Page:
Identifying Moths and Butterflies

Open field with trees

Photo: Anna Ozab

Yesterday, the after-school program Anna attends each Wednesday took a field trip to Mount Pisgah Arboretum, southeast of Eugene. I went along as one of the parent volunteers. It was a beautiful day for a hike and Anna brought along her camera. She took pictures of frogs, birds, squirrels, and flowers, and at one point she snapped this shot.


Photo: Anna Ozab

I have no idea when she took it. I never saw the little guy until yesterday evening when Julia found him while editing Anna’s photos. My daughter has inherited her mom’s eye for detail.

It’s good enough that we’re considering entering it in the fair this summer—depending on how the print comes out—but before we do I’d like to know what kind of moth it is. I looked online hoping I would find one that looked similar enough that my untrained eye could identify it. Instead I found something better.

Butterflies and Moths of North America has an identification page where you can submit a photograph along with the time and place of the sighting and a lepidopterist will identify your mystery moth or butterfly. All you have to do is sign up for a free account and fill out a simple form with an attached photo. (I submitted Anna’s photo this morning and once I hear back I will post the response in the comments.)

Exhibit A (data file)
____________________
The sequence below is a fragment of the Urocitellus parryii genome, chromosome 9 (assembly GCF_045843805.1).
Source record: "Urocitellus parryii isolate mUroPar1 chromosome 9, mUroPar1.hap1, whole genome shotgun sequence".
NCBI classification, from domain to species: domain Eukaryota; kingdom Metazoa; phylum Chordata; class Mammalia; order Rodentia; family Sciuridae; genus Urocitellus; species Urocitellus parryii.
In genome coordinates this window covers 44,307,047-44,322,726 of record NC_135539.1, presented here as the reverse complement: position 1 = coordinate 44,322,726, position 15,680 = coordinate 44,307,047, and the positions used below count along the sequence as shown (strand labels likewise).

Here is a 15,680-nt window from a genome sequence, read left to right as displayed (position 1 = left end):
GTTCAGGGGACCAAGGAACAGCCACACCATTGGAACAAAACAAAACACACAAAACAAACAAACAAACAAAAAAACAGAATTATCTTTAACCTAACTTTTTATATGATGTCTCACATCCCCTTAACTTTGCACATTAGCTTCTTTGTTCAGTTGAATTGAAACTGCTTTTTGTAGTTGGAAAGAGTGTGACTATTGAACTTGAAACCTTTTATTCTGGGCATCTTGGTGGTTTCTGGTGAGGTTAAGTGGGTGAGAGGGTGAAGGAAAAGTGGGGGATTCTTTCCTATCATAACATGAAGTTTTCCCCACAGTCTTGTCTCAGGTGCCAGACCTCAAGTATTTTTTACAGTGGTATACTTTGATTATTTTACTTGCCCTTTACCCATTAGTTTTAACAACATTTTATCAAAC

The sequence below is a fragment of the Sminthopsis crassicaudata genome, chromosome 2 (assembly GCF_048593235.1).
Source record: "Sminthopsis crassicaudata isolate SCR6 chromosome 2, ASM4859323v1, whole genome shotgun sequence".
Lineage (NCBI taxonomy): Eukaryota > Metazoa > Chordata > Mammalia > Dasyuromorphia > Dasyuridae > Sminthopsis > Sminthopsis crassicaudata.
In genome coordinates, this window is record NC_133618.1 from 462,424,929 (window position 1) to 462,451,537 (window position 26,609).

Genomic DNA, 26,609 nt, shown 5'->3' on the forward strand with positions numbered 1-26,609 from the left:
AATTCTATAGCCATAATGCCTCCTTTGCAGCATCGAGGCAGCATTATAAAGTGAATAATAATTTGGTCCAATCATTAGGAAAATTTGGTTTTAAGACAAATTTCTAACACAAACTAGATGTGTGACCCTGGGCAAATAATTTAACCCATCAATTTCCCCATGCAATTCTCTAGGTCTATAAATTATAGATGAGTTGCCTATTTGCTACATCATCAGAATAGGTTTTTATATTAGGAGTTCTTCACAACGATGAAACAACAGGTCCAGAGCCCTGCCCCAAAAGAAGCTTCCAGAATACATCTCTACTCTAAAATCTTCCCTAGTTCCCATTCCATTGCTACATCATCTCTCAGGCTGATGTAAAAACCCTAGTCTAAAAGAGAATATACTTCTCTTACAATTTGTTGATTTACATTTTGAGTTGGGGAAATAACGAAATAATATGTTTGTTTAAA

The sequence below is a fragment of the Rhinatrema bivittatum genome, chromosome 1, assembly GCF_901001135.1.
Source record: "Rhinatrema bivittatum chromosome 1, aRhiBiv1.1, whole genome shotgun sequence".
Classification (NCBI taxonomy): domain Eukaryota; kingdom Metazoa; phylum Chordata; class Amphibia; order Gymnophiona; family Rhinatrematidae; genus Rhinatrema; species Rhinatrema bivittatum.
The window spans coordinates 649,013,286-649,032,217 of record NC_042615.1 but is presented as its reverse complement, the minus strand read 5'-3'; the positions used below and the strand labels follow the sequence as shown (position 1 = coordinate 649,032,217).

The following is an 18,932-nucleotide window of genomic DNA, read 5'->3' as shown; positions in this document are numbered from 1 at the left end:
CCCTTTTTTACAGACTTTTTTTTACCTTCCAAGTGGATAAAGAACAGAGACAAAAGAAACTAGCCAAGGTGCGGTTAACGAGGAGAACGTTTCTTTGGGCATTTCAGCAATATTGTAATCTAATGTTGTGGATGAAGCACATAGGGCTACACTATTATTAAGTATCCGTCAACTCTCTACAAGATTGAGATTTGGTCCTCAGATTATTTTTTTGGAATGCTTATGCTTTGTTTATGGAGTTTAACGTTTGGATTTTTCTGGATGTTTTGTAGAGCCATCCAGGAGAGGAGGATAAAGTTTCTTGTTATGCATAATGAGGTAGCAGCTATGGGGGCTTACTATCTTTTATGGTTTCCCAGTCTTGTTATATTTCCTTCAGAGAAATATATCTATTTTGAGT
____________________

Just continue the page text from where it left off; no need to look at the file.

Photo: Julia Ozab

Anna loves butterflies. Last year in first grade she learned about the lifecycle of the butterfly and together with her class raised caterpillars and released them after they became butterflies. She also learned words like chrysalis and metamorphosis. Given her love of butterflies and moths, I can see her taking a lot more pictures and learning a lot more from the helpful folks at Butterflies and Moths of North America.

Most Thursdays on Fatherhood Etc. we’ll learn something new in a series called “Thursday’s Child.” See you next week.

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